THE Australian dollar could fall below US90? if Greece pulls out of the eurozone, the chief currency strategist at Commonwealth Bank warned as leaders from the G8 group of nations worked over the weekend to combat the region's financial turmoil.
The dollar fell to US98.24? on Friday, its lowest level in nearly six months, after Moody's downgraded 16 Spanish banks, and the Fitch Ratings agency reduced Greece's credit rating to CCC on fears that anti-austerity parties would win the country's new elections.
Currency strategists say if Greece pulls out of the eurozone the dollar could fall much further.
Last week the S&P/ASX200 suffered its worst five-day return since September, shedding 5.6 per cent in value. The local bourse shed 110.9 points on Friday, or 2.67 per cent, to 4046.5 points, its biggest one-day loss since November.
Not helping the local market were increasing concerns that the Chinese economy is slowing appreciably. The big miners were among the stocks sold off the most last week.
In the US the Dow Jones Industrial Average shed 73.1 points, to 12,369.4, and the S&P500 index losing 9.64 points, or 0.7 per cent, to 1295.22.
Some of Australia's biggest banks stated last week they had been forced to become more cautious on funding in recent weeks as fears of a financial meltdown in Europe effectively closed the region's money markets.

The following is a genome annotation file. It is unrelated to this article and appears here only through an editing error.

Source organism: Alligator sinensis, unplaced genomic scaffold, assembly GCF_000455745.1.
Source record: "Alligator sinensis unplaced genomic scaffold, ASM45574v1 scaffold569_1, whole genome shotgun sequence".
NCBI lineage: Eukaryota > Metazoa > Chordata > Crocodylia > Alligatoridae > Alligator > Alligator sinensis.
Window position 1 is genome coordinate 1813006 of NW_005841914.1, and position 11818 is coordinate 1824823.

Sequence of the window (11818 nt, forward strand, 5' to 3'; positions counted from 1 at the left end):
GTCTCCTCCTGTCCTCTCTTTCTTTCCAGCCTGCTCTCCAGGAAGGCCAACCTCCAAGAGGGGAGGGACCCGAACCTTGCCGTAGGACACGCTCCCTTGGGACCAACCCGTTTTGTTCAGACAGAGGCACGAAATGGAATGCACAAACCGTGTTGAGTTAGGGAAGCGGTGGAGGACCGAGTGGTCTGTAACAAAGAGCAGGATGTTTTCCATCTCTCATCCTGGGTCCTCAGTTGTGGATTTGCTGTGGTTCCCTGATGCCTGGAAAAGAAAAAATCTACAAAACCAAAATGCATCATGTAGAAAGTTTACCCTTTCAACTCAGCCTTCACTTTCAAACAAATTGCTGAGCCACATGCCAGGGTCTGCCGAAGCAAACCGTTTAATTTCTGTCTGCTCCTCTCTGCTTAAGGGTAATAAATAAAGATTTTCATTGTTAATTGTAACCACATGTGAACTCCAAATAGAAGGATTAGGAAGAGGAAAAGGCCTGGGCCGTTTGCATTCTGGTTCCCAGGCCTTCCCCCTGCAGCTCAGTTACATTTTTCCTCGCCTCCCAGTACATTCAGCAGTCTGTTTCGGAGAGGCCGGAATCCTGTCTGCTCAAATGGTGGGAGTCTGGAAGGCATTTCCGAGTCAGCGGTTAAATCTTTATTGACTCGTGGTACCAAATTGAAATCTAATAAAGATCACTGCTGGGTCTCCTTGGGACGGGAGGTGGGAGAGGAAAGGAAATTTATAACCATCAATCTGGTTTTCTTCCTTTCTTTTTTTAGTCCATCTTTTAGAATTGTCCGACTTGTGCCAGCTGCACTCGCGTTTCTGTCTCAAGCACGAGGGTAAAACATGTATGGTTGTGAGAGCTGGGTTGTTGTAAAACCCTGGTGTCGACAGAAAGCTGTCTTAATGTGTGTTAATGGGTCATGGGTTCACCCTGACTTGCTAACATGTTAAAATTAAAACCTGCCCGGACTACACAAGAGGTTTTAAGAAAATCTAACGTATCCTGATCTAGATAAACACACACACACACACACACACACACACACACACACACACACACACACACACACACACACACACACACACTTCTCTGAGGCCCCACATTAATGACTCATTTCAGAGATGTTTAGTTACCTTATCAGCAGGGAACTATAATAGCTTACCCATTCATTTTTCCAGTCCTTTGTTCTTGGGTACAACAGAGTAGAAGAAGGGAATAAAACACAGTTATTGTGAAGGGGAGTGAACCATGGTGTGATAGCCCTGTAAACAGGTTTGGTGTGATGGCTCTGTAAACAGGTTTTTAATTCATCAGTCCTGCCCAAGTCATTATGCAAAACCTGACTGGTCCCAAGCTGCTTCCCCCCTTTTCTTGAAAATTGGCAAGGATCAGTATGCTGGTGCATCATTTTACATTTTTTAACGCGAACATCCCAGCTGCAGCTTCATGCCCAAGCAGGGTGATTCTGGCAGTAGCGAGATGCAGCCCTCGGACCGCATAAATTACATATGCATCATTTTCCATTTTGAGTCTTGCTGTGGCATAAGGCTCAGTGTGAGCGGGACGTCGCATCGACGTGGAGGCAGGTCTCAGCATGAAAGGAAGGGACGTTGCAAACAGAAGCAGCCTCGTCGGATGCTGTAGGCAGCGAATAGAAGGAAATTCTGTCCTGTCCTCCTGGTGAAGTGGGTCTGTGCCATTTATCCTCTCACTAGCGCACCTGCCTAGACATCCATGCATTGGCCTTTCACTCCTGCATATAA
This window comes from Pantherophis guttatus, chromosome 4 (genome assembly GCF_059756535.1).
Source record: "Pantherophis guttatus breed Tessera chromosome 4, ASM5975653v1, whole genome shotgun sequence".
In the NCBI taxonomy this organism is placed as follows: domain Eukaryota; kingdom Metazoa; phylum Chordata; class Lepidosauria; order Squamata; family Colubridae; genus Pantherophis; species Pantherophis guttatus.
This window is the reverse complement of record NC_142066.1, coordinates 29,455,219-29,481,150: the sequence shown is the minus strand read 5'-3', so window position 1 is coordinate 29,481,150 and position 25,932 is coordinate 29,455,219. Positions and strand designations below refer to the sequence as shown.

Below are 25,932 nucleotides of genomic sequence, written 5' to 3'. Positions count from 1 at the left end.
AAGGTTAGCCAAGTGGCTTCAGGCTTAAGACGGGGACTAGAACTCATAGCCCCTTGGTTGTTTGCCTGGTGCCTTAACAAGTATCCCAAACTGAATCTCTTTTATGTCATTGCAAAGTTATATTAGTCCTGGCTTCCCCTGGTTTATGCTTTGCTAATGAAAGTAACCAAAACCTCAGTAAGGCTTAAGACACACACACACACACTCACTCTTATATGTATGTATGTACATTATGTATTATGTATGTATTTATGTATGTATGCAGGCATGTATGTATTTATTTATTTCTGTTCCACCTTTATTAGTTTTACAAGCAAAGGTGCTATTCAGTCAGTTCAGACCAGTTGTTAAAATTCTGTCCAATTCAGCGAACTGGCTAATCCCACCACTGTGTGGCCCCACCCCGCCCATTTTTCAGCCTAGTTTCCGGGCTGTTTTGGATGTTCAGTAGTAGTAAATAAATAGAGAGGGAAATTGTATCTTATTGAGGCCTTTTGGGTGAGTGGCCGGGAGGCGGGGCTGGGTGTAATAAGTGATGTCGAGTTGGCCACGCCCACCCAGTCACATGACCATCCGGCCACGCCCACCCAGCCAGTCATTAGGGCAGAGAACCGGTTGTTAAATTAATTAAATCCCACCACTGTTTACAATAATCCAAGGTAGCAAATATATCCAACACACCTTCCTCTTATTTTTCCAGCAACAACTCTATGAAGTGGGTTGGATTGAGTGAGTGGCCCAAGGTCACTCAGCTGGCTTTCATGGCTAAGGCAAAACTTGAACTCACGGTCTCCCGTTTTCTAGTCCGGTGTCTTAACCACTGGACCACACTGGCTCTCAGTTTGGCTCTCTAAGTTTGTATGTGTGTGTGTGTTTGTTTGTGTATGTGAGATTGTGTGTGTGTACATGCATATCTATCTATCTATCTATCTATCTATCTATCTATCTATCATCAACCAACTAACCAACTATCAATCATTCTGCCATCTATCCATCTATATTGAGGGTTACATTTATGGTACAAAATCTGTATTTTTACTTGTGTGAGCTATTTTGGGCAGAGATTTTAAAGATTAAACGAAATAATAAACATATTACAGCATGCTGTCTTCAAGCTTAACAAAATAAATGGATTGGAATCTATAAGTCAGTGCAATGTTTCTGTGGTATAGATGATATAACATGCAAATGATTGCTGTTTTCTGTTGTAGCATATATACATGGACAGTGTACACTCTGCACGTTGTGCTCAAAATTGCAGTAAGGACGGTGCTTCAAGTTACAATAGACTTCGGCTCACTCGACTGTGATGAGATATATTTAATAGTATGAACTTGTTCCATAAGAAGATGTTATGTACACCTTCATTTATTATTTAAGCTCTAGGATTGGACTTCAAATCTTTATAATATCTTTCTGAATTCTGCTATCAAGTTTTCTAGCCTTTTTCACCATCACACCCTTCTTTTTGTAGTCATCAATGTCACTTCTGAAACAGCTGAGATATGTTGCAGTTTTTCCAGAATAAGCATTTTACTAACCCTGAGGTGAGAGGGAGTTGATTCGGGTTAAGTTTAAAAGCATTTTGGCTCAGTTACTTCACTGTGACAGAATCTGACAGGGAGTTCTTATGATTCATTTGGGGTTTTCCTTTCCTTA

Fears that Greece could exit the eurozone after elections on June 17, and a possible flow-on to other countries, could trigger a big fall in the dollar.
Richard Grace, the chief strategist at the Commonwealth Bank, said the odds of Greece making a formal exit from the eurozone had tightened "significantly" in recent weeks, and if anti-austerity parties formed government in Greece next month the dollar would likely fall to US93.95?.
But if a formal date were then set for Greece to exit the eurozone, fears that other debt-stricken countries would follow could set off a string of events, including the US Federal Reserve undertaking a third round of quantitative easing and the Reserve Bank cutting rates by 100 basis points to 2.75 per cent, with Australian 10-year yields dropping to 2 per cent, and the dollar dropping to US89.90?.
Mr Grace also said that the dollar could plummet to below US70? if the bank's "disaster scenario" came to fruition.
Under that scenario Greece, Portugal, Ireland, Spain and Italy - which between them account for 32 per cent of the region's gross domestic product - would eventually leave the eurozone.
But if that did not occur, and Greece was the only country to exit the eurozone, the dollar would likely eventually recover to US105?.
A senior currency strategist from National Australia Bank, Emma Lawson, said fears of contagion from a Greek fall-out were by far the biggest concern.
"The pressures on these bigger countries represent a significant market risk," she said.
"This is why the fact that Greece is only about 3 per cent of the euro area misses the point it is the contagion that it [brings] about that is the far greater problem."